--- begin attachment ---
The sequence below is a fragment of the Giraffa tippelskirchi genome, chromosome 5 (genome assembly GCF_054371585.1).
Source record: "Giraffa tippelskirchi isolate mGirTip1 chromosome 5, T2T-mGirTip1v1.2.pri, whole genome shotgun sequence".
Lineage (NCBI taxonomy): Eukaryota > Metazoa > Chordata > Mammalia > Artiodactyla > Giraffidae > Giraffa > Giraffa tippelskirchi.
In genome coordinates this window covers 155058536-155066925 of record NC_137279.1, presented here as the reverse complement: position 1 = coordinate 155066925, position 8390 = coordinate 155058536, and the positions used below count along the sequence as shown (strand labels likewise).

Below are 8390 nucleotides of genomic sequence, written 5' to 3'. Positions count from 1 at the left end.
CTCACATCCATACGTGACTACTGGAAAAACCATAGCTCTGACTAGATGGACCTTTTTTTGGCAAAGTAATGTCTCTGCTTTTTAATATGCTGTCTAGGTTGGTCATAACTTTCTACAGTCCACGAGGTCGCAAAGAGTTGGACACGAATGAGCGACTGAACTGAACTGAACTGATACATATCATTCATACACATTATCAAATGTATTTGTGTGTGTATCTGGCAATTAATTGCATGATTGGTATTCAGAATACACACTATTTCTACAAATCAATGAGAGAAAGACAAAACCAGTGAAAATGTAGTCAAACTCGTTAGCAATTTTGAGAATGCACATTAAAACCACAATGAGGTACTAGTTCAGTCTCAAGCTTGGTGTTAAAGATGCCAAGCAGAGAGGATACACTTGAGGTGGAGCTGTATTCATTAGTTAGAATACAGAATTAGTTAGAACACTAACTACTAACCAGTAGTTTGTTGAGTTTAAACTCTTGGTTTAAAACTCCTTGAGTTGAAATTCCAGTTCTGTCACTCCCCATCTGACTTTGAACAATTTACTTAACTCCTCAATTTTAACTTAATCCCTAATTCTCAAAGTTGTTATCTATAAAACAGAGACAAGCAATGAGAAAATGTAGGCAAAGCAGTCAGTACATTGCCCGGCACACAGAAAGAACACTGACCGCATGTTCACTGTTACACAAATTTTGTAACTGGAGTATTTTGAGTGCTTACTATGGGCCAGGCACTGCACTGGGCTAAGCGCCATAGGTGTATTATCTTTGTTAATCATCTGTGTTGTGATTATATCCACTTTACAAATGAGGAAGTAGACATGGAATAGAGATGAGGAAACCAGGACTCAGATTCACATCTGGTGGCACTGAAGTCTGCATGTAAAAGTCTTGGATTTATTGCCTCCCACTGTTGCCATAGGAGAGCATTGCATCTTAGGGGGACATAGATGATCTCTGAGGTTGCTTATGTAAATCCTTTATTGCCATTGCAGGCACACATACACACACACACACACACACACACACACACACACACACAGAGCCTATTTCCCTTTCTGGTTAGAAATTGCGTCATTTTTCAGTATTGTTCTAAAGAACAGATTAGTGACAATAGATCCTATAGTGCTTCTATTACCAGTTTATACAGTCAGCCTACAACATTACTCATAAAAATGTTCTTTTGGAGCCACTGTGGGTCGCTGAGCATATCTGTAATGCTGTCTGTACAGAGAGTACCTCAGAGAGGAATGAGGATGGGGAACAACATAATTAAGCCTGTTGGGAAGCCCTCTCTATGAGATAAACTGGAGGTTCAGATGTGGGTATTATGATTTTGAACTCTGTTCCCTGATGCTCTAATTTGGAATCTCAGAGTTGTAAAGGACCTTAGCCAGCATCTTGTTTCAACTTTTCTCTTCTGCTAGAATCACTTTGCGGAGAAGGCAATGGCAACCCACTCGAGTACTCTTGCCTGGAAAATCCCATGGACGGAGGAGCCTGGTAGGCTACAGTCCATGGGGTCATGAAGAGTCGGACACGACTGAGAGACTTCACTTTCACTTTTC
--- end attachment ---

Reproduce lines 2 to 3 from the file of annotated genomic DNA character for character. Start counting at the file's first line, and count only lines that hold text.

Source record: "Giraffa tippelskirchi isolate mGirTip1 chromosome 5, T2T-mGirTip1v1.2.pri, whole genome shotgun sequence".
Lineage (NCBI taxonomy): Eukaryota > Metazoa > Chordata > Mammalia > Artiodactyla > Giraffidae > Giraffa > Giraffa tippelskirchi.